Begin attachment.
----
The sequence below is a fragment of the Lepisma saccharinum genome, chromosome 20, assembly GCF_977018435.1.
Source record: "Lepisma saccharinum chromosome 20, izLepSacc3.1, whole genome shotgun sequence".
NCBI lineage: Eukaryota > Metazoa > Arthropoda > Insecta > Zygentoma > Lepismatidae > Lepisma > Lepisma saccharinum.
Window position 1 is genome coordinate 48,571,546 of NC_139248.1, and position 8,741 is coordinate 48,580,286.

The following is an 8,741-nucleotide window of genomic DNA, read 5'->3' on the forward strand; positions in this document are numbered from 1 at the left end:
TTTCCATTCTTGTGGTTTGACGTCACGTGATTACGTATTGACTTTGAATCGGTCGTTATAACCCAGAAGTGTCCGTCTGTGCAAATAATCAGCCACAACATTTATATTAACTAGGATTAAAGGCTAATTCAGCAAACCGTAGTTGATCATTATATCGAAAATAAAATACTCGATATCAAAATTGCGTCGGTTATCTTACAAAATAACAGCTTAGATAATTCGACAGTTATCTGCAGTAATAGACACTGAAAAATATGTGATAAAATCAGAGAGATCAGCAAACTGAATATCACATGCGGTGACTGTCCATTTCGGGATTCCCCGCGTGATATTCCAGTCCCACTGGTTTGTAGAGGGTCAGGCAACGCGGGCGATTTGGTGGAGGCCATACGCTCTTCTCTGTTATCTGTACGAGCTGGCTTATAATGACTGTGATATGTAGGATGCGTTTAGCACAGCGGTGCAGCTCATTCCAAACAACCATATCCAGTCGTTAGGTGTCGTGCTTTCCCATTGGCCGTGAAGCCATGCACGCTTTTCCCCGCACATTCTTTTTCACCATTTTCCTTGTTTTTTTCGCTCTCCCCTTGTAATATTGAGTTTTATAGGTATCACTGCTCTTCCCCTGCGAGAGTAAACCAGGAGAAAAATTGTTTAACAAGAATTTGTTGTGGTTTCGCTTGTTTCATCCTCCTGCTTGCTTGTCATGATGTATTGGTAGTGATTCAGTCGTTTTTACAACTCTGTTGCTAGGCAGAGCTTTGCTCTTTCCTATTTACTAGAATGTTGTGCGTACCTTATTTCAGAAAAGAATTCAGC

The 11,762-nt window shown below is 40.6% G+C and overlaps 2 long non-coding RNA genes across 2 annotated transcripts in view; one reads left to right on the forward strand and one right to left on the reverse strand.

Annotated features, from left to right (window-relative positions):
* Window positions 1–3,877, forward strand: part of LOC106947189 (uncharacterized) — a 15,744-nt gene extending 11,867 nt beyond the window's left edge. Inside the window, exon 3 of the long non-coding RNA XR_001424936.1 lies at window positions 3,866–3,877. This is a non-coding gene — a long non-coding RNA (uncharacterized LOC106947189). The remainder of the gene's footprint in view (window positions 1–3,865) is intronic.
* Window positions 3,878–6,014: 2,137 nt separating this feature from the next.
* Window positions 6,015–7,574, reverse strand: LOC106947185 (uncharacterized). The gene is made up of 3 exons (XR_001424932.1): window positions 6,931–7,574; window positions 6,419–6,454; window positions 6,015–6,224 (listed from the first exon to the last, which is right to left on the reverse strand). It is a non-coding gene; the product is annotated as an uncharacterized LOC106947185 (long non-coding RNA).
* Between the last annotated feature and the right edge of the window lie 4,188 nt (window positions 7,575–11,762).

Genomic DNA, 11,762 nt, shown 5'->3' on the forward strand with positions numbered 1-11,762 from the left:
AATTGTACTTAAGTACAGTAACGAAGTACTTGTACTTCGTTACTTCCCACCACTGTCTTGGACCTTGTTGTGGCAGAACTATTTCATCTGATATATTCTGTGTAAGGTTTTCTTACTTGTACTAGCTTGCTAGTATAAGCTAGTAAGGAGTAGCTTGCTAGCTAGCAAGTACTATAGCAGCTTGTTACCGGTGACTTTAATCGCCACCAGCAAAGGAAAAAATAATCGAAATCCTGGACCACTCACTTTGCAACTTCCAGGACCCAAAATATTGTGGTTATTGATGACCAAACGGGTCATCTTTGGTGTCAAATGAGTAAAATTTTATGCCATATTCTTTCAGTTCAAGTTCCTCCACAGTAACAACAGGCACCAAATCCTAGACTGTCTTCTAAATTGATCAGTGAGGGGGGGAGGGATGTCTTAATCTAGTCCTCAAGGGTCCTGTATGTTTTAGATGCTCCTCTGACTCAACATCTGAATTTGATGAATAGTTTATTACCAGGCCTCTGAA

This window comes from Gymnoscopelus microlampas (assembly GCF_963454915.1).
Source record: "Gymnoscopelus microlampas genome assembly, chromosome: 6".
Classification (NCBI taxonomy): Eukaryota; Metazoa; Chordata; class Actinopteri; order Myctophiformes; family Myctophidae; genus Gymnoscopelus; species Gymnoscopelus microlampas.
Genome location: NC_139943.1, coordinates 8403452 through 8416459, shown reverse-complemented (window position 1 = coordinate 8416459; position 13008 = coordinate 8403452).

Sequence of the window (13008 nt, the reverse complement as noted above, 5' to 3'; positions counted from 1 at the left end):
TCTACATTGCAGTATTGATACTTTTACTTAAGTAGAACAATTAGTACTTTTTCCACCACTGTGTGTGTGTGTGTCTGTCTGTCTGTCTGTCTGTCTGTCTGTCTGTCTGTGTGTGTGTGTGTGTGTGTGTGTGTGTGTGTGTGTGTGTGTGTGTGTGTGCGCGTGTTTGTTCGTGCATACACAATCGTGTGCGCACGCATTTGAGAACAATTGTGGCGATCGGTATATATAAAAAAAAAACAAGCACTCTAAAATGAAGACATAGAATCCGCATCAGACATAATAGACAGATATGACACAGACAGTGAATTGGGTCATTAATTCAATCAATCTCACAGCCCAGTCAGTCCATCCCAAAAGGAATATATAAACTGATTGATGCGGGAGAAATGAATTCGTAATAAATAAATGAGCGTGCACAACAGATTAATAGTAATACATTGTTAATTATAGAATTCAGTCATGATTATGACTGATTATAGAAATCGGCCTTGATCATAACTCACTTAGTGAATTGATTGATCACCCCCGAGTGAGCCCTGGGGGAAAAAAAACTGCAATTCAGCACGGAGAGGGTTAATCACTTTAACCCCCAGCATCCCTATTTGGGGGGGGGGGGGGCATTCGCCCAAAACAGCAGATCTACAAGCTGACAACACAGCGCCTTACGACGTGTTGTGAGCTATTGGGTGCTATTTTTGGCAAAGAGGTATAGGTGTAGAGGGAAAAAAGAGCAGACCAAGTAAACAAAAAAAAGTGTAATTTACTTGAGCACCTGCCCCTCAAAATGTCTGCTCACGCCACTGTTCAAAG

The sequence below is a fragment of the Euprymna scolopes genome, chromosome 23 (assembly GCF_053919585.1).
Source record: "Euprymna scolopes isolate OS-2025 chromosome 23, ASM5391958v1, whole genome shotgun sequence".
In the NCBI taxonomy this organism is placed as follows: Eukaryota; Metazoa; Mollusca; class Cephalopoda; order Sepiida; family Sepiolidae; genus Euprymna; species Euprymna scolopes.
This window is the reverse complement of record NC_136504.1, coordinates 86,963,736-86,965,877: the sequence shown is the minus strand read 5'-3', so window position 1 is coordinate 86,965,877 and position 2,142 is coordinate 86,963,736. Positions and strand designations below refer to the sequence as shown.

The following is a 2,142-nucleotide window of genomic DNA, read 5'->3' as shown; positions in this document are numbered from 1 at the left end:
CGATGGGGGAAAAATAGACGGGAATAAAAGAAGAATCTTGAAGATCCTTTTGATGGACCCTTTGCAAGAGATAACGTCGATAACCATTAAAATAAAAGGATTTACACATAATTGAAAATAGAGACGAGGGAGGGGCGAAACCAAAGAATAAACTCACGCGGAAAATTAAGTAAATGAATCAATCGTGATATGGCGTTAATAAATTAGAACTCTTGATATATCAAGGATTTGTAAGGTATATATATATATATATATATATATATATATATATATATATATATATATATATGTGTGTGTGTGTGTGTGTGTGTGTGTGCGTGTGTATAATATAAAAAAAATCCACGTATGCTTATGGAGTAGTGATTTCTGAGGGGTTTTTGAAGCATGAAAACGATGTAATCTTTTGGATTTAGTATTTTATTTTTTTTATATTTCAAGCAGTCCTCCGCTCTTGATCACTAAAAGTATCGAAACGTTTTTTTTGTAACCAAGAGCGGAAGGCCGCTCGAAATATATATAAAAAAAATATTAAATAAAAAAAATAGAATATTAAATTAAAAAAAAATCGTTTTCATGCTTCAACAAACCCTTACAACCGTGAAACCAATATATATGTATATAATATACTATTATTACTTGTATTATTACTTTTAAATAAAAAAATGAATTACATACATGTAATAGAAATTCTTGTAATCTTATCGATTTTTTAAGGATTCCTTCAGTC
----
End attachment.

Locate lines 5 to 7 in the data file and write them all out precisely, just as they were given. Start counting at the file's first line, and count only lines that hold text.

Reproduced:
The following is an 8,741-nucleotide window of genomic DNA, read 5'->3' on the forward strand; positions in this document are numbered from 1 at the left end:
TTTCCATTCTTGTGGTTTGACGTCACGTGATTACGTATTGACTTTGAATCGGTCGTTATAACCCAGAAGTGTCCGTCTGTGCAAATAATCAGCCACAACATTTATATTAACTAGGATTAAAGGCTAATTCAGCAAACCGTAGTTGATCATTATATCGAAAATAAAATACTCGATATCAAAATTGCGTCGGTTATCTTACAAAATAACAGCTTAGATAATTCGACAGTTATCTGCAGTAATAGACACTGAAAAATATGTGATAAAATCAGAGAGATCAGCAAACTGAATATCACATGCGGTGACTGTCCATTTCGGGATTCCCCGCGTGATATTCCAGTCCCACTGGTTTGTAGAGGGTCAGGCAACGCGGGCGATTTGGTGGAGGCCATACGCTCTTCTCTGTTATCTGTACGAGCTGGCTTATAATGACTGTGATATGTAGGATGCGTTTAGCACAGCGGTGCAGCTCATTCCAAACAACCATATCCAGTCGTTAGGTGTCGTGCTTTCCCATTGGCCGTGAAGCCATGCACGCTTTTCCCCGCACATTCTTTTTCACCATTTTCCTTGTTTTTTTCGCTCTCCCCTTGTAATATTGAGTTTTATAGGTATCACTGCTCTTCCCCTGCGAGAGTAAACCAGGAGAAAAATTGTTTAACAAGAATTTGTTGTGGTTTCGCTTGTTTCATCCTCCTGCTTGCTTGTCATGATGTATTGGTAGTGATTCAGTCGTTTTTACAACTCTGTTGCTAGGCAGAGCTTTGCTCTTTCCTATTTACTAGAATGTTGTGCGTACCTTATTTCAGAAAAGAATTCAGC

The 11,762-nt window shown below is 40.6% G+C and overlaps 2 long non-coding RNA genes across 2 annotated transcripts in view; one reads left to right on the forward strand and one right to left on the reverse strand.